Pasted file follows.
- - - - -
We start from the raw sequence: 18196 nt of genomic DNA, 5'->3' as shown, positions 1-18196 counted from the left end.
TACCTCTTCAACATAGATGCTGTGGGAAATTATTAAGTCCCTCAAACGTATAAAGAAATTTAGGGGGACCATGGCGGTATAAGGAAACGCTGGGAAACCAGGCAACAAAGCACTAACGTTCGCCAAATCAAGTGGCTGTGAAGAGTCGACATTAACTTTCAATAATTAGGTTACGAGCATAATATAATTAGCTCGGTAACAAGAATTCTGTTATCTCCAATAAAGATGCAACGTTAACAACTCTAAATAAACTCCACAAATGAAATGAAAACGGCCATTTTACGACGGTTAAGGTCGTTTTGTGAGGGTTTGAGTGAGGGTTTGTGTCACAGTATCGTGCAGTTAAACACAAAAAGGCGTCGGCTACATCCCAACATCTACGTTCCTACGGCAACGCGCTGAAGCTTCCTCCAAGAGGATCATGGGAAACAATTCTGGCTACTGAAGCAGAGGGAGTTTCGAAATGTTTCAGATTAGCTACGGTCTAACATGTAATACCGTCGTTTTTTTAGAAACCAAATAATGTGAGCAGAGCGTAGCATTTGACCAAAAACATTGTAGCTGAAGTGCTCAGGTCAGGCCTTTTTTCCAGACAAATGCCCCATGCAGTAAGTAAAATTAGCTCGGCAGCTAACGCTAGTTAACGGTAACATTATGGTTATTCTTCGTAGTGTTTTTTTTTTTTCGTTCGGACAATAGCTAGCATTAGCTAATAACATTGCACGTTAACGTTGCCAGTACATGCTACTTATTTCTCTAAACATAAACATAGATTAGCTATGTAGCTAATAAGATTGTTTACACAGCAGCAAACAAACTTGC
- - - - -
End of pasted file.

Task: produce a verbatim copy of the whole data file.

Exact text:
We start from the raw sequence: 18196 nt of genomic DNA, 5'->3' as shown, positions 1-18196 counted from the left end.
TACCTCTTCAACATAGATGCTGTGGGAAATTATTAAGTCCCTCAAACGTATAAAGAAATTTAGGGGGACCATGGCGGTATAAGGAAACGCTGGGAAACCAGGCAACAAAGCACTAACGTTCGCCAAATCAAGTGGCTGTGAAGAGTCGACATTAACTTTCAATAATTAGGTTACGAGCATAATATAATTAGCTCGGTAACAAGAATTCTGTTATCTCCAATAAAGATGCAACGTTAACAACTCTAAATAAACTCCACAAATGAAATGAAAACGGCCATTTTACGACGGTTAAGGTCGTTTTGTGAGGGTTTGAGTGAGGGTTTGTGTCACAGTATCGTGCAGTTAAACACAAAAAGGCGTCGGCTACATCCCAACATCTACGTTCCTACGGCAACGCGCTGAAGCTTCCTCCAAGAGGATCATGGGAAACAATTCTGGCTACTGAAGCAGAGGGAGTTTCGAAATGTTTCAGATTAGCTACGGTCTAACATGTAATACCGTCGTTTTTTTAGAAACCAAATAATGTGAGCAGAGCGTAGCATTTGACCAAAAACATTGTAGCTGAAGTGCTCAGGTCAGGCCTTTTTTCCAGACAAATGCCCCATGCAGTAAGTAAAATTAGCTCGGCAGCTAACGCTAGTTAACGGTAACATTATGGTTATTCTTCGTAGTGTTTTTTTTTTTTCGTTCGGACAATAGCTAGCATTAGCTAATAACATTGCACGTTAACGTTGCCAGTACATGCTACTTATTTCTCTAAACATAAACATAGATTAGCTATGTAGCTAATAAGATTGTTTACACAGCAGCAAACAAACTTGC